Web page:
Nigeria SSS spy details leaked

Nigeria secret service officers stand guards during a court hearing in Lagos, file picture
Image caption The leaking could damage the fight against Boko Haram, analysts say

Former Nigerian secret agents have told the BBC they are concerned for their safety after their personal records were published online.

The details of about 60 operatives remained on the comments section of a local news site for days before being deleted, reports the AP news agency.

One analyst told the BBC it was a national embarrassment and danger.

Militant Islamist group Boko Haram has not commented on reports it was behind the leak.

BBC reporters have seen a cached version of the site and used the details to contact former agents of the State Security Service (SSS).

"The publication has put me in danger," one former agent said.

The agents contacted by the BBC said they had not been officially told about the leak.


The information published includes names, ID numbers, bank details and addresses.

Next to the personal records was the comment: "We still have more to kill in the SSS."

A previous posting reportedly carried a threat from Boko Haram, which has killed hundreds of people in a series of attacks over the past three years.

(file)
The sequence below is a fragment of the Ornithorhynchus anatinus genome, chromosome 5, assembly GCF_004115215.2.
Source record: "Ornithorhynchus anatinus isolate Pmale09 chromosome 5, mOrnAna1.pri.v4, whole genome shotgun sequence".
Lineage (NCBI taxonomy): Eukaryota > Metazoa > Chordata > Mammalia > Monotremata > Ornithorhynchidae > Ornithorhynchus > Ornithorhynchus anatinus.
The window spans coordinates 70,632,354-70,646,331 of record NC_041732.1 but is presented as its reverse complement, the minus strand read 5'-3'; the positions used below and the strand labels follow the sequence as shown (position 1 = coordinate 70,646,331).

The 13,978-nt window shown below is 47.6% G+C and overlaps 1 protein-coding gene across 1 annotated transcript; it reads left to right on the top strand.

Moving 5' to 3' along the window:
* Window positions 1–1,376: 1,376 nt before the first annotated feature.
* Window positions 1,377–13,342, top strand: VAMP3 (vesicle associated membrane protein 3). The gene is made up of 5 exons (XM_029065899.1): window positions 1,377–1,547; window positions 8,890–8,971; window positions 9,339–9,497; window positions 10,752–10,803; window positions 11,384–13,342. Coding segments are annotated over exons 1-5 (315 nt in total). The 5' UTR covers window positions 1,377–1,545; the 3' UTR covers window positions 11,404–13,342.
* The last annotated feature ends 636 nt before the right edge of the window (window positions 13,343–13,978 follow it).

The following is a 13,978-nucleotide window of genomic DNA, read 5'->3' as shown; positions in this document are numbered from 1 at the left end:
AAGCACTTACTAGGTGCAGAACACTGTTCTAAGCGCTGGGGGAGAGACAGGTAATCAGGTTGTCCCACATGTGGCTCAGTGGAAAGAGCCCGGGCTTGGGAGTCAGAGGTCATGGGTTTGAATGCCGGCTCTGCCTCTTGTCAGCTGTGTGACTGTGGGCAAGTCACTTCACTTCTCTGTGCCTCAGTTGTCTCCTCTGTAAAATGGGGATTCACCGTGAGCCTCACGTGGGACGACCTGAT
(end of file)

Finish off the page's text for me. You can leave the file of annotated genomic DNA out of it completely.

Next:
AP says those affected by the leak include SSS head Ekpeyong Ita.

Agency spokeswoman Marilyn Ogar said she had not seen the site and so could not comment on the report.

Analyst Abubakar Othman told the BBC the leak was an "embarrassment" for the SSS and had put the country in danger.

"If the SSS cannot protect its own security, people will think twice about giving them information about the groups fighting the government," he said.

President Goodluck Jonathan has previously said that Boko Haram had infiltrated all levels of the government.

The group, whose name means "Western education is forbidden", wants to establish Sharia across the country, which is divided between a mainly Muslim north and a largely Christian and animist south.

It has staged attacks on government and security institutions, churches, bars and assassinated Muslim clerics who disagree with its views.

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